© 2019 Dyslexia and Literacy Network

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The Dyslexia and Literacy Network is a 501c4 Nonprofit. Contributions support our effective, volunteer-based advocacy and lobbying efforts and are not tax-deductible.

Meet Ann Marie Detavernier! (part 1) 

3rd in our video series

#mydyslexiastory 

Meet Aidan McKee!

2nd in our video series #mydyslexiastory 

Meet Jessica McKee! 

The 1st in our video series #mydyslexiastory  

Dyslexia Awareness Day 2019

#mydyslexiastory

 

Action Alert Chapter 49 Background

 

 

The State Board of Education plays a crucial role in promulgating the regulations that govern Pennsylvania’s educational policies and program standards.  Currently, the State Board is updating and holding hearings on Chapter 49 Certification of Professional Personnel.  These regulations and guidelines provide the Department of Education, Bureau of Higher & Career Education with a framework for teacher certification, which dictates how Pennsylvania colleges of education prepare classroom teachers.

 

The reading education requirements in Chapter 49 have not been implemented in a consistent and focused manner. Instead the state has allowed future teachers to take courses which may touch on key reading issues, but not focus on them specifically. This needs to change, if Pennsylvania reading education is going to be improved. 

 

In September 2018 the Learning Policy Institute report prepared for the PA Department of Education had the following recommendations:

 

Recommendation #1: Improve Clinical Training Improve and extend clinical training experiences so that teachers practice and refine clinical skills by demonstrating improved results for student reading performance.

 

Recommendation #2: Refine Preparation Standards Refine preparation program standards so that teachers do not come out of programs without the knowledge and clinical skills to improve reading results.

 

Recommendation #3: Address Shortages Address teacher shortages in specific content areas and geographic locations so that teachers have the skills to implement reading science.

 

Recommendation #4: Revise Testing Requirements so that the knowledge of reading science is addressed.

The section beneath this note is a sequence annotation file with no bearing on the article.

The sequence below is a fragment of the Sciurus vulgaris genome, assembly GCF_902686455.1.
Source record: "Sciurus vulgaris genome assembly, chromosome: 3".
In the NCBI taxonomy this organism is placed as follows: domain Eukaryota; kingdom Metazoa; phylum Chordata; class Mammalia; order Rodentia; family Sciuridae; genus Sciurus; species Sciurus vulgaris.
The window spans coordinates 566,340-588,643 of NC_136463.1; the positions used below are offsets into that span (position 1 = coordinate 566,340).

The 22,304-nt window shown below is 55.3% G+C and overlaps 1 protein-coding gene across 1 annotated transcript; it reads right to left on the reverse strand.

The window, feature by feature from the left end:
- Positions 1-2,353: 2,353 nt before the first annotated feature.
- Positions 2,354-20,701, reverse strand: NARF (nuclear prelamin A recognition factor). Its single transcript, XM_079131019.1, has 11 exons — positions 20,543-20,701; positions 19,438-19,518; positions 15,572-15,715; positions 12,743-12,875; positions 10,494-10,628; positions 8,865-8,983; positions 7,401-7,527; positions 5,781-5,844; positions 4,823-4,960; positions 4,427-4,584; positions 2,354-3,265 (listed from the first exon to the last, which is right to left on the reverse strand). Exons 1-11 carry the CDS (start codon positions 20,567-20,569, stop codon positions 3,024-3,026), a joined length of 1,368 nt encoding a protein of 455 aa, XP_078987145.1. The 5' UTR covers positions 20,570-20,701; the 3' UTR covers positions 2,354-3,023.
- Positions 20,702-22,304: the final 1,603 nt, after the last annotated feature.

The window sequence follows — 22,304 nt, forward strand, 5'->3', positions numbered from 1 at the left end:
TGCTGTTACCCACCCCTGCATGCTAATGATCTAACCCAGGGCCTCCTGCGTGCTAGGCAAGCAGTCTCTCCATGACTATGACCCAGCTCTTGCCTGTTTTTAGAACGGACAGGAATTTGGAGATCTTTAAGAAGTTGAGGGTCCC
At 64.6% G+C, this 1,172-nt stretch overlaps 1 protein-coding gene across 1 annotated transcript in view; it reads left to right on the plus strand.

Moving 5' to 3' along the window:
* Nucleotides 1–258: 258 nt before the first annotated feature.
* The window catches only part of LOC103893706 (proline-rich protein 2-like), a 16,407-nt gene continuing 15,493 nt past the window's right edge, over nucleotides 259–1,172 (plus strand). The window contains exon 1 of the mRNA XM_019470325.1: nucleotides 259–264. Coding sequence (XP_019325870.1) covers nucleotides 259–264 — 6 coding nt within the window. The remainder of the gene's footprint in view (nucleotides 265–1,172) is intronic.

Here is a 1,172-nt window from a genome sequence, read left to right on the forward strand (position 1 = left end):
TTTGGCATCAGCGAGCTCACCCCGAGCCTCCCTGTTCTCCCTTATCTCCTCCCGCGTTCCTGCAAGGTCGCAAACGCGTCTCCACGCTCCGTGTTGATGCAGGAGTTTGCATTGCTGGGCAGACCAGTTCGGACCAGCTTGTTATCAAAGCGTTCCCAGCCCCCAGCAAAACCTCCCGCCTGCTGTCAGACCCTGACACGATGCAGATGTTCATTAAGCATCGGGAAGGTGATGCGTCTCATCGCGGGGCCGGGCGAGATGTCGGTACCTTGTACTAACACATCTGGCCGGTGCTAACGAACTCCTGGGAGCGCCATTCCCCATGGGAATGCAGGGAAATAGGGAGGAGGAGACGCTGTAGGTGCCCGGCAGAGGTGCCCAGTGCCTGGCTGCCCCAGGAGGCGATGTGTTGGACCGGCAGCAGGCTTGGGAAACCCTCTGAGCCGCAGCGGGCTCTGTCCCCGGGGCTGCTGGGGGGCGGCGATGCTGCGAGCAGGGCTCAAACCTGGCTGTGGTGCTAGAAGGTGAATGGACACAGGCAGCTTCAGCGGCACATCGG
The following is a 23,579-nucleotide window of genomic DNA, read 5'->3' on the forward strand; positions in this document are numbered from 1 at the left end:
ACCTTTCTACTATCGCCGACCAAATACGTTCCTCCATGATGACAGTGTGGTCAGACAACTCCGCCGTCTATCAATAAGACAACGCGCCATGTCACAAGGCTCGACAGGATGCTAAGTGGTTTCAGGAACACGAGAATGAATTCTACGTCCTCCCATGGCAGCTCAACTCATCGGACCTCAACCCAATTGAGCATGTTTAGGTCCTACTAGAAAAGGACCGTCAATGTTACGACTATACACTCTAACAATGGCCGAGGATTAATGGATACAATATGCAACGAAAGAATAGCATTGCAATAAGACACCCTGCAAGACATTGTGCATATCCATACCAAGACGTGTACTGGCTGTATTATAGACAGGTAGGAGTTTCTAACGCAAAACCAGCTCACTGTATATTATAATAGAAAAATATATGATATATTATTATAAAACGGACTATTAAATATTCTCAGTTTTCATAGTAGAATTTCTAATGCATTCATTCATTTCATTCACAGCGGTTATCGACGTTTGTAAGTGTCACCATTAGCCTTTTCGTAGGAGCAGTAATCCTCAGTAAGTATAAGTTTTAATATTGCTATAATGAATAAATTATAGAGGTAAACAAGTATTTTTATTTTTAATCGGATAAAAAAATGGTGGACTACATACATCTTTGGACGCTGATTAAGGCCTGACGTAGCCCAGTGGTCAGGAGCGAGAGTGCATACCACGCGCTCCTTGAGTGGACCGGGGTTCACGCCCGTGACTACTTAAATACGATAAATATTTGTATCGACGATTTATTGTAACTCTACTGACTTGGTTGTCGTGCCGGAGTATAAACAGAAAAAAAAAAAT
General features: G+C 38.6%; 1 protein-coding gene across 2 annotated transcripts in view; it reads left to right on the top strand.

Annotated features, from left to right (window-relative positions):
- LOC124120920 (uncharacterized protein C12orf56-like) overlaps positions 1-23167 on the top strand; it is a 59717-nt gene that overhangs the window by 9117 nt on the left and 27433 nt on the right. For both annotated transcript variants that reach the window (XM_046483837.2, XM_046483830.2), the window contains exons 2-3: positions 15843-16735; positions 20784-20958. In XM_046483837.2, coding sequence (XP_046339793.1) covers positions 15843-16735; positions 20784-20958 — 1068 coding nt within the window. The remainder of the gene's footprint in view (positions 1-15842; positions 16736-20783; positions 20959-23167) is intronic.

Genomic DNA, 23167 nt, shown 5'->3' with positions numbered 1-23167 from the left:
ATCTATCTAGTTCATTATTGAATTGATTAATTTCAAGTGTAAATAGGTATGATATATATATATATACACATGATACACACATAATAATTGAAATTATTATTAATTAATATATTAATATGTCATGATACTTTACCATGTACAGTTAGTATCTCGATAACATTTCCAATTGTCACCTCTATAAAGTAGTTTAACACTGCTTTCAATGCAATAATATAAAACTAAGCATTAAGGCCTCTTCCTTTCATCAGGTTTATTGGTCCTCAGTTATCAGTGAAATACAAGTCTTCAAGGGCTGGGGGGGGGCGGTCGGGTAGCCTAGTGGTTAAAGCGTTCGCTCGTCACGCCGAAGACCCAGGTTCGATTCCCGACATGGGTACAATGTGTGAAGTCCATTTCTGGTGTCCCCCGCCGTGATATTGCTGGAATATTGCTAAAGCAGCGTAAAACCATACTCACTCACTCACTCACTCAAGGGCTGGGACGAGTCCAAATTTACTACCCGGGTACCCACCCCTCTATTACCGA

Recommendation #5: Use Data to Guide Improvement so that student reading proficiency has improved in the state assessment.

 

Recommendation #6: Support Beginning Teacher Induction so that results in reading performance are addressed.

 

**Examining Educator Certification in Pennsylvania: Research and Recommendations for Chapter 49

 

 

Therefore, DLN will be asking for the following changes to Chapter 49:

 

Pre-service teacher programs: Require 9 hours of course work that cannot be relaxed or combined into general competencies

  • Two 3-credit hour courses: one focused on k-2 and the other focused on grades 3-4, that stand alone, in scientifically-researched and evidence-based reading instructional strategies that improve reading performance for all students, including in the use of explicit, systematic, and sequential approaches to reading instruction, developing phonemic awareness, and implementing multisensory/structured literacy intervention strategies.

  • One, 3-credit courses in the assessment of reading skills in children K through grade 6 based on evidenced based screening and assessment procedures in the area of literacy to include: oral language development, phonemic awareness, phonics-word study, fluency, vocabulary, and comprehension. 

 

In-service teacher programs: Require 2 college credits or equivalent in-service hours

  • Minimum of two college credits or the equivalent in-service hours in the use of explicit, systematic, and sequential approaches to reading instruction, developing phonemic awareness, and implementing multisensory intervention/structured literacy strategies is required for renewal of a professional certificate in any area of certification that includes reading instruction or intervention for any students in kindergarten through grade 6, including elementary, middle, special education, and ESL teachers, speech/language clinicians/pathologists, reading specialist and reading coach with a beginning validity date of July 1, 2020, or thereafter.  Such training may be provided by teacher preparation programs or Act 48 approved providers as part of the professional development plan.